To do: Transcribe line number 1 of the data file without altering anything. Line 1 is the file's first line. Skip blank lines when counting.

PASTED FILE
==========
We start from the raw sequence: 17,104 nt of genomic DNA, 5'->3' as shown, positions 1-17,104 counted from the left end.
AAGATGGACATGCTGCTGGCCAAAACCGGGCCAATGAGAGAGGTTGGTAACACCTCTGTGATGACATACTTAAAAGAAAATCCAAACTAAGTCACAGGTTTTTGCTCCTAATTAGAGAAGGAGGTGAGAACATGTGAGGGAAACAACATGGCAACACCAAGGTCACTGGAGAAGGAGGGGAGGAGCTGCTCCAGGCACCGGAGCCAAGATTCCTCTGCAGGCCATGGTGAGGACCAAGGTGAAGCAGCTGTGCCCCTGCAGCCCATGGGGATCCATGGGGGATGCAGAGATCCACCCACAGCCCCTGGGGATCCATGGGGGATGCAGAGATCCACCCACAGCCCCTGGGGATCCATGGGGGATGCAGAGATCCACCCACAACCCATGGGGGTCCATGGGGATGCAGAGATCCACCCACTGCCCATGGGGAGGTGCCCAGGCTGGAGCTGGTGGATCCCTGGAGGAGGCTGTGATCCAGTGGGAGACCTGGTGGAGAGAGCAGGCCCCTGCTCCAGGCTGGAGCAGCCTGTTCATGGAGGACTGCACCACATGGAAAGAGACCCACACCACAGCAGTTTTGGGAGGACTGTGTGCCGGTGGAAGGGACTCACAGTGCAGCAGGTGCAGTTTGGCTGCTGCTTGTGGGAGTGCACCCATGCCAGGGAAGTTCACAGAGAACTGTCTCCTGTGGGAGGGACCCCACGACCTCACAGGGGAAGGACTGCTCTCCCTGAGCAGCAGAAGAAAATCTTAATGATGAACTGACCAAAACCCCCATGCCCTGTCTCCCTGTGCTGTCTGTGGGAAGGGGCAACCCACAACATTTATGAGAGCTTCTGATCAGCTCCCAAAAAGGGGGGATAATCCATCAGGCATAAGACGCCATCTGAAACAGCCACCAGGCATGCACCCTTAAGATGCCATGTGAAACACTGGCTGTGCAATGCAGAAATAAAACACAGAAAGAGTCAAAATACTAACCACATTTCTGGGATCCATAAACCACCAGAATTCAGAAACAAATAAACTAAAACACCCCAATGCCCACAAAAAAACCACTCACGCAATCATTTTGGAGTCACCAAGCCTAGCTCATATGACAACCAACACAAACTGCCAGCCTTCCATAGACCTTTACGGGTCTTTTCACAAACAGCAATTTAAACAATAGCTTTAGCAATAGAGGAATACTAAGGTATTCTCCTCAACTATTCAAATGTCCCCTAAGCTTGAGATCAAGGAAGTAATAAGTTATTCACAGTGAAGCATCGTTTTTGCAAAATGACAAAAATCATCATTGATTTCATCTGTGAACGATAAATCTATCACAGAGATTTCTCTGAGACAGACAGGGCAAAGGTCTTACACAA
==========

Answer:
We start from the raw sequence: 17,104 nt of genomic DNA, 5'->3' as shown, positions 1-17,104 counted from the left end.